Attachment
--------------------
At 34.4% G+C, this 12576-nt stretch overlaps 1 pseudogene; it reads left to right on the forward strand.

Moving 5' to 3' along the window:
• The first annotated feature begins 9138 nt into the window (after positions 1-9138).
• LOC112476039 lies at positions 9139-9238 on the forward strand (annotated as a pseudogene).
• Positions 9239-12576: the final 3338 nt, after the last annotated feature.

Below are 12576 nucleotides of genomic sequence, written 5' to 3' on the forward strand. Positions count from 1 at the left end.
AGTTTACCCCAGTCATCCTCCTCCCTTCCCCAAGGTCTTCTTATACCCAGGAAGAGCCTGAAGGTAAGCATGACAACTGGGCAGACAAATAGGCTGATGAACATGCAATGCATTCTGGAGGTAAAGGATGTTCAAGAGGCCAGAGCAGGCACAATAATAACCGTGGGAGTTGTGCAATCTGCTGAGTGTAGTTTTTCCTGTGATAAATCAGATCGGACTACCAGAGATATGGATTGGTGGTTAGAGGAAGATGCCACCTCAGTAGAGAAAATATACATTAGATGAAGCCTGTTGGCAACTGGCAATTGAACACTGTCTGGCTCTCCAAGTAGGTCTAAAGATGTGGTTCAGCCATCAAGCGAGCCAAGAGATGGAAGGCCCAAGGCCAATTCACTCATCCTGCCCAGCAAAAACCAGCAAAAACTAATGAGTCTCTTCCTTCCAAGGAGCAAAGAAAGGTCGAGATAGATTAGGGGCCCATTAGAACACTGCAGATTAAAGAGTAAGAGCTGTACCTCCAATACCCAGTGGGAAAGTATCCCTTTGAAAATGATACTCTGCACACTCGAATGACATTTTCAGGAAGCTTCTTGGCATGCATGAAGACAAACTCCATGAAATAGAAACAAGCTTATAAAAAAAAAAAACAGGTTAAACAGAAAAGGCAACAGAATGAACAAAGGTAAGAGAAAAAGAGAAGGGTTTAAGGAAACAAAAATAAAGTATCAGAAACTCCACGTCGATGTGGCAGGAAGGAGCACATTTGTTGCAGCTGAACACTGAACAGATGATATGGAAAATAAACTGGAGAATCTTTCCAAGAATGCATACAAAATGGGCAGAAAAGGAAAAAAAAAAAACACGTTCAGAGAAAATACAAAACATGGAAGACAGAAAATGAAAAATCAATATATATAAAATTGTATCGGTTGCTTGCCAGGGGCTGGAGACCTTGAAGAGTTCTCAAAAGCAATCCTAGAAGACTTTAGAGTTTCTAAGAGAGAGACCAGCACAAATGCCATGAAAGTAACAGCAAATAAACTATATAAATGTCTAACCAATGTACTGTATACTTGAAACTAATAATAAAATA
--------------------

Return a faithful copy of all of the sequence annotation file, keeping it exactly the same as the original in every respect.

At 34.4% G+C, this 12576-nt stretch overlaps 1 pseudogene; it reads left to right on the forward strand.

Moving 5' to 3' along the window:
• The first annotated feature begins 9138 nt into the window (after positions 1-9138).
• LOC112476039 lies at positions 9139-9238 on the forward strand (annotated as a pseudogene).
• Positions 9239-12576: the final 3338 nt, after the last annotated feature.

Below are 12576 nucleotides of genomic sequence, written 5' to 3' on the forward strand. Positions count from 1 at the left end.
AGTTTACCCCAGTCATCCTCCTCCCTTCCCCAAGGTCTTCTTATACCCAGGAAGAGCCTGAAGGTAAGCATGACAACTGGGCAGACAAATAGGCTGATGAACATGCAATGCATTCTGGAGGTAAAGGATGTTCAAGAGGCCAGAGCAGGCACAATAATAACCGTGGGAGTTGTGCAATCTGCTGAGTGTAGTTTTTCCTGTGATAAATCAGATCGGACTACCAGAGATATGGATTGGTGGTTAGAGGAAGATGCCACCTCAGTAGAGAAAATATACATTAGATGAAGCCTGTTGGCAACTGGCAATTGAACACTGTCTGGCTCTCCAAGTAGGTCTAAAGATGTGGTTCAGCCATCAAGCGAGCCAAGAGATGGAAGGCCCAAGGCCAATTCACTCATCCTGCCCAGCAAAAACCAGCAAAAACTAATGAGTCTCTTCCTTCCAAGGAGCAAAGAAAGGTCGAGATAGATTAGGGGCCCATTAGAACACTGCAGATTAAAGAGTAAGAGCTGTACCTCCAATACCCAGTGGGAAAGTATCCCTTTGAAAATGATACTCTGCACACTCGAATGACATTTTCAGGAAGCTTCTTGGCATGCATGAAGACAAACTCCATGAAATAGAAACAAGCTTATAAAAAAAAAAAACAGGTTAAACAGAAAAGGCAACAGAATGAACAAAGGTAAGAGAAAAAGAGAAGGGTTTAAGGAAACAAAAATAAAGTATCAGAAACTCCACGTCGATGTGGCAGGAAGGAGCACATTTGTTGCAGCTGAACACTGAACAGATGATATGGAAAATAAACTGGAGAATCTTTCCAAGAATGCATACAAAATGGGCAGAAAAGGAAAAAAAAAAAACACGTTCAGAGAAAATACAAAACATGGAAGACAGAAAATGAAAAATCAATATATATAAAATTGTATCGGTTGCTTGCCAGGGGCTGGAGACCTTGAAGAGTTCTCAAAAGCAATCCTAGAAGACTTTAGAGTTTCTAAGAGAGAGACCAGCACAAATGCCATGAAAGTAACAGCAAATAAACTATATAAATGTCTAACCAATGTACTGTATACTTGAAACTAATAATAAAATA